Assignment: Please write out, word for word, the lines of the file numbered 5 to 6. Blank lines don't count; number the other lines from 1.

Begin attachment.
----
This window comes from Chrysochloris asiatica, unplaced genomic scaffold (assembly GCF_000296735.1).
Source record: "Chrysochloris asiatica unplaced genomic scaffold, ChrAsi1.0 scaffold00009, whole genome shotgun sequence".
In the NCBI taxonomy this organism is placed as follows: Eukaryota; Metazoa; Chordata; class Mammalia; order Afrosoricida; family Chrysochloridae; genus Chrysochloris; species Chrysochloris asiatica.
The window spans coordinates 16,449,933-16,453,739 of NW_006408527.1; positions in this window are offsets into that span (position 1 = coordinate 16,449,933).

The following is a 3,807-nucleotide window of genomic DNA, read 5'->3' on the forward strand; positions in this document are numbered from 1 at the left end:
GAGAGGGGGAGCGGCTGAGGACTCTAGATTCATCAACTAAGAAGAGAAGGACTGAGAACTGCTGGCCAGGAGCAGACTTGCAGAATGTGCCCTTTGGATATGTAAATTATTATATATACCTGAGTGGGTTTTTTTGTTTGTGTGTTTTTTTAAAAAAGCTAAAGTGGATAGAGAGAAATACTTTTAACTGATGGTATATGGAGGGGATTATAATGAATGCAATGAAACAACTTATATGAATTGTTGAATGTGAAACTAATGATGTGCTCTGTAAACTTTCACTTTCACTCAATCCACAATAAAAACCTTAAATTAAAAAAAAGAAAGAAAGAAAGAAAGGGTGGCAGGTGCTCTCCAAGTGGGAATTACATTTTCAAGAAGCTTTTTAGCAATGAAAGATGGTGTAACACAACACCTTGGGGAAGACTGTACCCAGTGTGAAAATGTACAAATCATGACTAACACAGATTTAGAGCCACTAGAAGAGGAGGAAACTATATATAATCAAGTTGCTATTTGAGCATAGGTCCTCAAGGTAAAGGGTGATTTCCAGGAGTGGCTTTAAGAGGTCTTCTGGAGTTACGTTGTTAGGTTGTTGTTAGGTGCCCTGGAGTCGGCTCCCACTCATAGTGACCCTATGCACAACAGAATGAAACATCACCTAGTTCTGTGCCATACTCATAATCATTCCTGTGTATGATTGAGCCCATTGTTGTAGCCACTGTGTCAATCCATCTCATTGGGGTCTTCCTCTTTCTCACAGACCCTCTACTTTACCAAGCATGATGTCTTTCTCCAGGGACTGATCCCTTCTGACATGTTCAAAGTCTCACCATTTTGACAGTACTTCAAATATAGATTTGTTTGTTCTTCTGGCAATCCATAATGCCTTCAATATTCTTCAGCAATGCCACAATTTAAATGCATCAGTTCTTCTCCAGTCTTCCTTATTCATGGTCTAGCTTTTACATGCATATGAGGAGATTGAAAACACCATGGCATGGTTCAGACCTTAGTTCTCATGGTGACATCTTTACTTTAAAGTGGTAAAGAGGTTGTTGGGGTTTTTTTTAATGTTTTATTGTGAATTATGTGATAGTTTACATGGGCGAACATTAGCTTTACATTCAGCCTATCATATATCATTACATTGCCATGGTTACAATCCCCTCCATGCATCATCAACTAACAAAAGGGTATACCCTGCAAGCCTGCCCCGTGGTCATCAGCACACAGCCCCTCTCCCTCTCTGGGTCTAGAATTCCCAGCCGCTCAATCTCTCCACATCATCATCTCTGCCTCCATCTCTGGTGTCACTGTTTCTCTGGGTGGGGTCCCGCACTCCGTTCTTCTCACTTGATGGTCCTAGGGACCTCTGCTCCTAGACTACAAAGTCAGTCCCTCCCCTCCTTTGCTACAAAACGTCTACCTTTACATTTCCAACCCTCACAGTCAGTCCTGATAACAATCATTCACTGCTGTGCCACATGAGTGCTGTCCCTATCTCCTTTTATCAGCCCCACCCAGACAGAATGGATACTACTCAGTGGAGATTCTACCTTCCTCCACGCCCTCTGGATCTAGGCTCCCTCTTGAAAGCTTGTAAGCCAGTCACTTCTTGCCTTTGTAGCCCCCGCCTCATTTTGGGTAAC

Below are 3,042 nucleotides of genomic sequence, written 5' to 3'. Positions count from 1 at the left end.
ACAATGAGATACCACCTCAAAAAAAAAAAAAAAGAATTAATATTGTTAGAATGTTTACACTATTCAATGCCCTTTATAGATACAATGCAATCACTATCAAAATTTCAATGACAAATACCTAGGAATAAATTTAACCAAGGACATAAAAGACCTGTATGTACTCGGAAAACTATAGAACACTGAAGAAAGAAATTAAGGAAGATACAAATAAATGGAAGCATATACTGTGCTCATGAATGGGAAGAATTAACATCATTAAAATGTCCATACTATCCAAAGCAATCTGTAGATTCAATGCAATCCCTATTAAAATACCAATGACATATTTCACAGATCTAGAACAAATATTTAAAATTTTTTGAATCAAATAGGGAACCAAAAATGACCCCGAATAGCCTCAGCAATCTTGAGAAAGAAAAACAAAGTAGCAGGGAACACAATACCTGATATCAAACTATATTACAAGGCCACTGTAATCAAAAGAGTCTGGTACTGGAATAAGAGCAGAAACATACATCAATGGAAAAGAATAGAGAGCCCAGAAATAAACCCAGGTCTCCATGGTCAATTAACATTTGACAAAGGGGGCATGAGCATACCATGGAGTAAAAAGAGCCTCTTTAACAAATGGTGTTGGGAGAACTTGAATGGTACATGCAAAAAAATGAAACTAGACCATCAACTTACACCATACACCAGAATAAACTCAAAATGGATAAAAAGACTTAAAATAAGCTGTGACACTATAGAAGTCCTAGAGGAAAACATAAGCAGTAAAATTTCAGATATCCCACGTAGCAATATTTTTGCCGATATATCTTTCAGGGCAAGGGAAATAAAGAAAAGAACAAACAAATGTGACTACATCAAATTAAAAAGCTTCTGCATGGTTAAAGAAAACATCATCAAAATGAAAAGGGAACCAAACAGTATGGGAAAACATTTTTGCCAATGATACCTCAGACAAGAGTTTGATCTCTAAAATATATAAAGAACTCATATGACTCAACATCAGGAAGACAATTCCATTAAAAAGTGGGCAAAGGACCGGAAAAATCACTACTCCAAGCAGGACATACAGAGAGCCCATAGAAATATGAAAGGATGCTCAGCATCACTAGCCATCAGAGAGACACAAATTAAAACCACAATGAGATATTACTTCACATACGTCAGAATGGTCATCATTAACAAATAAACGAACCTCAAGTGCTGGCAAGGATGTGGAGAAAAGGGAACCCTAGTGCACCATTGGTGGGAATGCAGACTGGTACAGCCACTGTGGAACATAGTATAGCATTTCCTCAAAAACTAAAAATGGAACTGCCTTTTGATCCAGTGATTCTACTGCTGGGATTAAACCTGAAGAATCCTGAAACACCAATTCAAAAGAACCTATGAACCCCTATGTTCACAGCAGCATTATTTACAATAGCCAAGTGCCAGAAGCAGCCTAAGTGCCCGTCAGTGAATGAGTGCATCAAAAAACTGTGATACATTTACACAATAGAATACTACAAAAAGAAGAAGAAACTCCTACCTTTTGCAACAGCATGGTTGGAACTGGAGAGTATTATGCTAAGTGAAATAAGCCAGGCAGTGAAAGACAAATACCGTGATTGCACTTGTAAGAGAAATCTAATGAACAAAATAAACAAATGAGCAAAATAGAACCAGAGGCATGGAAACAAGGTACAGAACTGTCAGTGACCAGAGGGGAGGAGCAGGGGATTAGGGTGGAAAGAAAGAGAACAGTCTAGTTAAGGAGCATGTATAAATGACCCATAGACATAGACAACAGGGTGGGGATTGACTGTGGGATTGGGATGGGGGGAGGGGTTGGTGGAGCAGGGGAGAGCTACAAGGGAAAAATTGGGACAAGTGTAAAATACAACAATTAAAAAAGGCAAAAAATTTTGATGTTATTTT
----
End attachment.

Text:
The following is a 3,807-nucleotide window of genomic DNA, read 5'->3' on the forward strand; positions in this document are numbered from 1 at the left end:
GAGAGGGGGAGCGGCTGAGGACTCTAGATTCATCAACTAAGAAGAGAAGGACTGAGAACTGCTGGCCAGGAGCAGACTTGCAGAATGTGCCCTTTGGATATGTAAATTATTATATATACCTGAGTGGGTTTTTTTGTTTGTGTGTTTTTTTAAAAAAGCTAAAGTGGATAGAGAGAAATACTTTTAACTGATGGTATATGGAGGGGATTATAATGAATGCAATGAAACAACTTATATGAATTGTTGAATGTGAAACTAATGATGTGCTCTGTAAACTTTCACTTTCACTCAATCCACAATAAAAACCTTAAATTAAAAAAAAGAAAGAAAGAAAGAAAGGGTGGCAGGTGCTCTCCAAGTGGGAATTACATTTTCAAGAAGCTTTTTAGCAATGAAAGATGGTGTAACACAACACCTTGGGGAAGACTGTACCCAGTGTGAAAATGTACAAATCATGACTAACACAGATTTAGAGCCACTAGAAGAGGAGGAAACTATATATAATCAAGTTGCTATTTGAGCATAGGTCCTCAAGGTAAAGGGTGATTTCCAGGAGTGGCTTTAAGAGGTCTTCTGGAGTTACGTTGTTAGGTTGTTGTTAGGTGCCCTGGAGTCGGCTCCCACTCATAGTGACCCTATGCACAACAGAATGAAACATCACCTAGTTCTGTGCCATACTCATAATCATTCCTGTGTATGATTGAGCCCATTGTTGTAGCCACTGTGTCAATCCATCTCATTGGGGTCTTCCTCTTTCTCACAGACCCTCTACTTTACCAAGCATGATGTCTTTCTCCAGGGACTGATCCCTTCTGACATGTTCAAAGTCTCACCATTTTGACAGTACTTCAAATATAGATTTGTTTGTTCTTCTGGCAATCCATAATGCCTTCAATATTCTTCAGCAATGCCACAATTTAAATGCATCAGTTCTTCTCCAGTCTTCCTTATTCATGGTCTAGCTTTTACATGCATATGAGGAGATTGAAAACACCATGGCATGGTTCAGACCTTAGTTCTCATGGTGACATCTTTACTTTAAAGTGGTAAAGAGGTTGTTGGGGTTTTTTTTAATGTTTTATTGTGAATTATGTGATAGTTTACATGGGCGAACATTAGCTTTACATTCAGCCTATCATATATCATTACATTGCCATGGTTACAATCCCCTCCATGCATCATCAACTAACAAAAGGGTATACCCTGCAAGCCTGCCCCGTGGTCATCAGCACACAGCCCCTCTCCCTCTCTGGGTCTAGAATTCCCAGCCGCTCAATCTCTCCACATCATCATCTCTGCCTCCATCTCTGGTGTCACTGTTTCTCTGGGTGGGGTCCCGCACTCCGTTCTTCTCACTTGATGGTCCTAGGGACCTCTGCTCCTAGACTACAAAGTCAGTCCCTCCCCTCCTTTGCTACAAAACGTCTACCTTTACATTTCCAACCCTCACAGTCAGTCCTGATAACAATCATTCACTGCTGTGCCACATGAGTGCTGTCCCTATCTCCTTTTATCAGCCCCACCCAGACAGAATGGATACTACTCAGTGGAGATTCTACCTTCCTCCACGCCCTCTGGATCTAGGCTCCCTCTTGAAAGCTTGTAAGCCAGTCACTTCTTGCCTTTGTAGCCCCCGCCTCATTTTGGGTAAC